But justice isn’t just about punishing the evildoer. There’s another side to “mishpat” that has been systematically ignored. God demands we also provide for those who are most vulnerable. The widows, the orphans, the immigrants, and the poor have a special place in God’s law. We must provide for these people too, to ensure they have food, shelter, clothing and opportunity.
When we have both legal justice and economic justice, we have “mishpat.” Such justice reflects the merciful nature of God. We may not deserve the goodness and compassion we receive from God, but He provides it nonetheless. Likewise, not every person will deserve our charity and kindness, but our place is to provide it anyway. Jesus did not stutter when He spoke the words, “Love thy neighbor as yourself.”
The reason we have so many controversies in this country is because anything goes. The rich win and the poor lose.
There is no justice for those who break the law, unless they are poor. Then, justice is swift and draconian. Those who are deviant are never punished, but praised as idols. Those who escape justice because of their wealth are labeled as “clever.” We argue incessantly about providing for the poor. Our charitable programs have become rife with abuse.
We live in the richest, most productive nation in the world, at the greatest time in all human history. We have money to spend $1.4 trillion on a single fighter plane. But we have no money for the poor. And to sustain the poor, we apparently need to take from the meager income of the middle class.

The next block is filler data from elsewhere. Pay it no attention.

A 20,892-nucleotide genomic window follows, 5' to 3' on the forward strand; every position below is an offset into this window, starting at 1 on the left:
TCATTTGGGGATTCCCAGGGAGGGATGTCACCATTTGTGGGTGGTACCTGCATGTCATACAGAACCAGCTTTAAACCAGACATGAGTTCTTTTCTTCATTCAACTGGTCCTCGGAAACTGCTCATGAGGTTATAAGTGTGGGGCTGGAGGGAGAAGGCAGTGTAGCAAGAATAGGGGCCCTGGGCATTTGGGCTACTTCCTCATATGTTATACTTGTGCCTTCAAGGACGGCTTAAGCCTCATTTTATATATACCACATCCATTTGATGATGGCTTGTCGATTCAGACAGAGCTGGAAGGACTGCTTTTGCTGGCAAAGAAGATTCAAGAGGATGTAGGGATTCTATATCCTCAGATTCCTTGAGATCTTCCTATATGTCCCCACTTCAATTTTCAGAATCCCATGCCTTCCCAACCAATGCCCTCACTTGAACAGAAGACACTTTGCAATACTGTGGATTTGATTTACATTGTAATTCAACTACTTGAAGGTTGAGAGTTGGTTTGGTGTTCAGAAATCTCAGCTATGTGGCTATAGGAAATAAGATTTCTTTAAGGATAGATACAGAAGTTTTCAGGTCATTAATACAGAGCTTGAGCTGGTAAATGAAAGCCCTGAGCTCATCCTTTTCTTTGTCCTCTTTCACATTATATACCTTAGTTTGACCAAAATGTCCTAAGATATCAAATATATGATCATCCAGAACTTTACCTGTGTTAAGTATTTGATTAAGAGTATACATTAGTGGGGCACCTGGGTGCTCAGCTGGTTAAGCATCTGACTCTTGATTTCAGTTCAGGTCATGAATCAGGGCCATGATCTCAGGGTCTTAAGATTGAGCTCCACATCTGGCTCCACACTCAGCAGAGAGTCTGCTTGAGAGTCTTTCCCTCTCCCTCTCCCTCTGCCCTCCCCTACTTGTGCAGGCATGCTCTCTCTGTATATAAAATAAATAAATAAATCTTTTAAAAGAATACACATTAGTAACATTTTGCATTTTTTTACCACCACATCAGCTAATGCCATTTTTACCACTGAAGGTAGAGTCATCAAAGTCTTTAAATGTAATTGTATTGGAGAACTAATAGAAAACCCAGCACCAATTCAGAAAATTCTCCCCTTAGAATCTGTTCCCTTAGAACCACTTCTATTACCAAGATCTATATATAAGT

There is no justice because we have abandoned God’s law for our own. We have decided we are smarter than God.
But when we look at all the injustice, all the poverty, deviant behavior and problems our society faces, we can quickly conclude why the problem exists. We have become a weak nation with an immoral code of laws. We worship money, sex and celebrity instead of God. And until we wipe all this foolishness away and restore God to the center of our hearts, homes and government, we will remain deprived of justice.
By David Drudge

2 Comments

  • Tom Rafferty says:

    Yes, there is much injustice in the USA, however, you are conflating that with the erroneous opinion that the answer in religion in the government. The Founding Fathers thoroughly discussed the issue of the relationship between religion and government. They concluded with the 1st Amendment: “Congress shall make no law respecting an establishment of religion, or prohibiting the free exercise thereof.” Note, it says “establishment OF religion”, not “establishment of A religion.” So, contrary to some who want to pull religion into the government, there is no wriggle room.

  • CJ says:

    This article strikes me as cultural Marxism with a thin veneer of Catholicism over top. Lacking a true theological understanding of the Catholic conception of justice.